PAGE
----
The continent’s grave problems remained the fragility of the state, the threat to national unity and the stagnation of the economy. They had escalated into state failure in Somalia and genocide in Rwanda (1994), caused a civil war in Ivory Coast (2002) and the war (1997) in the Democratic Republic of the Congo, in which several African states, multinational companies and warlords were involved, triggered and threatened other states such as Rwanda, Burundi and Sudan (especially the Darfur region). In addition, there were disputes over the land question in southern Africa (especially Zimbabwe and Namibia), especially in Algeria and Nigeria, Islamic fundamentalism, in Sudan – as in Ivory Coast – the civil war and in a growing number of countries international terrorism (Egypt, Tunisia, Morocco, Sudan, Kenya, Tanzania). Poverty and war also caused countless people to flee to their neighboring countries or Europe.

In order to limit the flow of migrants to Europe, 57 African and European countries adopted an action plan in Rabat in July 2006. the fight against trafficking in human beings and illegal migration as well as increased development aid. In recent years, the People’s Republic of China’s economic influence on the continent has grown. The Beijing regime intensified relations with many countries, especially to meet the growing Chinese demand for raw materials. In Lisbon in 2007, representatives of the EU and the African states adopted a strategy paper to create a basis for future cooperation. In 2009, at special summits in Tripoli and Kampala, the African Union passed resolutions aimed at to improve the possibilities for conflict resolution and to build effective protection and legal guarantees for the large number of inner-African refugees. Nevertheless, the political and economic situation in many African countries remained precarious (for example in the Democratic Republic of the Congo, in Zimbabwe, in Somalia, in Sudan and in Chad). In 2010, as a country located in southern Africa according to countryaah, South Africa was the first time an African country was able to host the World Cup. In 2011, social unrest and mass protests (“Arab Spring”) brought about regime change in Egypt and Tunisia. In Libya, the protests against the ruling regime escalated into armed conflicts, in which NATO also intervened with air forces to protect the civilian population and which ultimately led to the end of Gaddhafi’s rule. On July 9th In 2011, South Sudan proclaimed independence. In the period that followed, the political situation in the countries affected by the upheavals of the “Arab Spring” remained unstable. In 2013, France intervened militarily in Mali, and there was an overthrow in the Central African Republic. In the same year, the army in Egypt appointed the president elected in 2012 Exit M. Mursi. In order to take a coordinated action against the growing threat posed by the Islamist terrorist militia Boko Haram, Benin, Cameroon, Niger, Nigeria and Chad decided to set up a multinational reaction force within the framework of the African Union in 2015. In Libya, the expansion of the Islamic State and ongoing military clashes between rival militias prevented internal stabilization. In Zimbabwe, the army took political control in November 2017, and President Mugabe was forced to resign.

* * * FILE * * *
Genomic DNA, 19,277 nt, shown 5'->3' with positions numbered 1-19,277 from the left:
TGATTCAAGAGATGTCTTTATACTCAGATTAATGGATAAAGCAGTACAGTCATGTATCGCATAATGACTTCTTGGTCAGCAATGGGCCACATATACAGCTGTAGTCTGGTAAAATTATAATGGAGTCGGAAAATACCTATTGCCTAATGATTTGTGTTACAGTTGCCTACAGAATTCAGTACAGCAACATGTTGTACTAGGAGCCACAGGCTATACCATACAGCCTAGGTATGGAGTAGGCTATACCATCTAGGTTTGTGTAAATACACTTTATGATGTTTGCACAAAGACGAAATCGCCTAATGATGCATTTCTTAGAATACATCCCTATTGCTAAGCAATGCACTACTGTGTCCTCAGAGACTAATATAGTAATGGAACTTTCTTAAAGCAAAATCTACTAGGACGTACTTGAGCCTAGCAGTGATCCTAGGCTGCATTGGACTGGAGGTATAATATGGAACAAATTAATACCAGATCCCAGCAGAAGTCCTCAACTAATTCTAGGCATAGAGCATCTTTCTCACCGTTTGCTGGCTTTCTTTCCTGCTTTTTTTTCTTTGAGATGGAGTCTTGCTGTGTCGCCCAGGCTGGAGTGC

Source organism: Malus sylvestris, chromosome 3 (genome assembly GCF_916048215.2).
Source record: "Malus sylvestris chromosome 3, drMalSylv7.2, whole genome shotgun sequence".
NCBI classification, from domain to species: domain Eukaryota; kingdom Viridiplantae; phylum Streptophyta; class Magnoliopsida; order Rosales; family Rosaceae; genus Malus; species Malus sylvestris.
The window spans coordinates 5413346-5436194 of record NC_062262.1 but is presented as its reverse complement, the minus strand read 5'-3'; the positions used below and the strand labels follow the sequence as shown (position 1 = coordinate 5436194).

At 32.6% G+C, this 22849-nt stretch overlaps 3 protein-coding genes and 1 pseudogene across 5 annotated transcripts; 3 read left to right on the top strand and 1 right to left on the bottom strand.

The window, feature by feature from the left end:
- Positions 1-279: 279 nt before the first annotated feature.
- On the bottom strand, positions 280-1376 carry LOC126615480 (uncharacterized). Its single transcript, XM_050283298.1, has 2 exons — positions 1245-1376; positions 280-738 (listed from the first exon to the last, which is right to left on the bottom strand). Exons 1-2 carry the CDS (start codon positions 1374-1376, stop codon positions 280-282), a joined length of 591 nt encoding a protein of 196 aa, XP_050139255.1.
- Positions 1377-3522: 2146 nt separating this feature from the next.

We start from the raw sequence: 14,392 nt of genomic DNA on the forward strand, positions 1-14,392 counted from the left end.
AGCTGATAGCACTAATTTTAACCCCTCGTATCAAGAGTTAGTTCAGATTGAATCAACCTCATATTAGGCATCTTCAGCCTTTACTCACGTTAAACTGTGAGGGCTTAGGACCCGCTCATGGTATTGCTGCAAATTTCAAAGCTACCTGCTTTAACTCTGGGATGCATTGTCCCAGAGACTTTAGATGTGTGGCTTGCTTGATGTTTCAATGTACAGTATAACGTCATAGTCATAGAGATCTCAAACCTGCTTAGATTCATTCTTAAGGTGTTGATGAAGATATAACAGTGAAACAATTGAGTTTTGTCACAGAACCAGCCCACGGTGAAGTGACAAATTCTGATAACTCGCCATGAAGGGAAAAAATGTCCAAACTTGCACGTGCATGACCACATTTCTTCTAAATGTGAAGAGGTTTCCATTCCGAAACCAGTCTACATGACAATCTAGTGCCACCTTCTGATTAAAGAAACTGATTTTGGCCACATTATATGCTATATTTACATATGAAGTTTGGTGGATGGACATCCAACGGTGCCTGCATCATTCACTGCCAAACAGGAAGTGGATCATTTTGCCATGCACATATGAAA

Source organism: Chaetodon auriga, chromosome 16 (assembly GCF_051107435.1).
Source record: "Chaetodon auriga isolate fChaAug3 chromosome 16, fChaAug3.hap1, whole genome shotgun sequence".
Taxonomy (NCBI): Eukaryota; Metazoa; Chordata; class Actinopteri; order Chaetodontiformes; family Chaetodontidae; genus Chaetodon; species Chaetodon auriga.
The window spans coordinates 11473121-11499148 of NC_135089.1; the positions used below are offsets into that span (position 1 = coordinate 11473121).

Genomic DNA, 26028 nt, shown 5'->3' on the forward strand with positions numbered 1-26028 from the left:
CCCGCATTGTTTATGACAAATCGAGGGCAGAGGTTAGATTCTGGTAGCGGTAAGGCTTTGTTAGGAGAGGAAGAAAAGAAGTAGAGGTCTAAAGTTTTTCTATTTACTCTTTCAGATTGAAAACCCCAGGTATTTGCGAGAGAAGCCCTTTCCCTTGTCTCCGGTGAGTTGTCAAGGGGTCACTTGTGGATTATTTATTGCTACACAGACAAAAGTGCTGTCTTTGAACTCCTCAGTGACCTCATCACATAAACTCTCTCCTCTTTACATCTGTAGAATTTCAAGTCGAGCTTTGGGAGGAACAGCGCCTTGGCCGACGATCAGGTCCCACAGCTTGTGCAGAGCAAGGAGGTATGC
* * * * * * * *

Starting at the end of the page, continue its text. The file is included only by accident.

Africa since Independence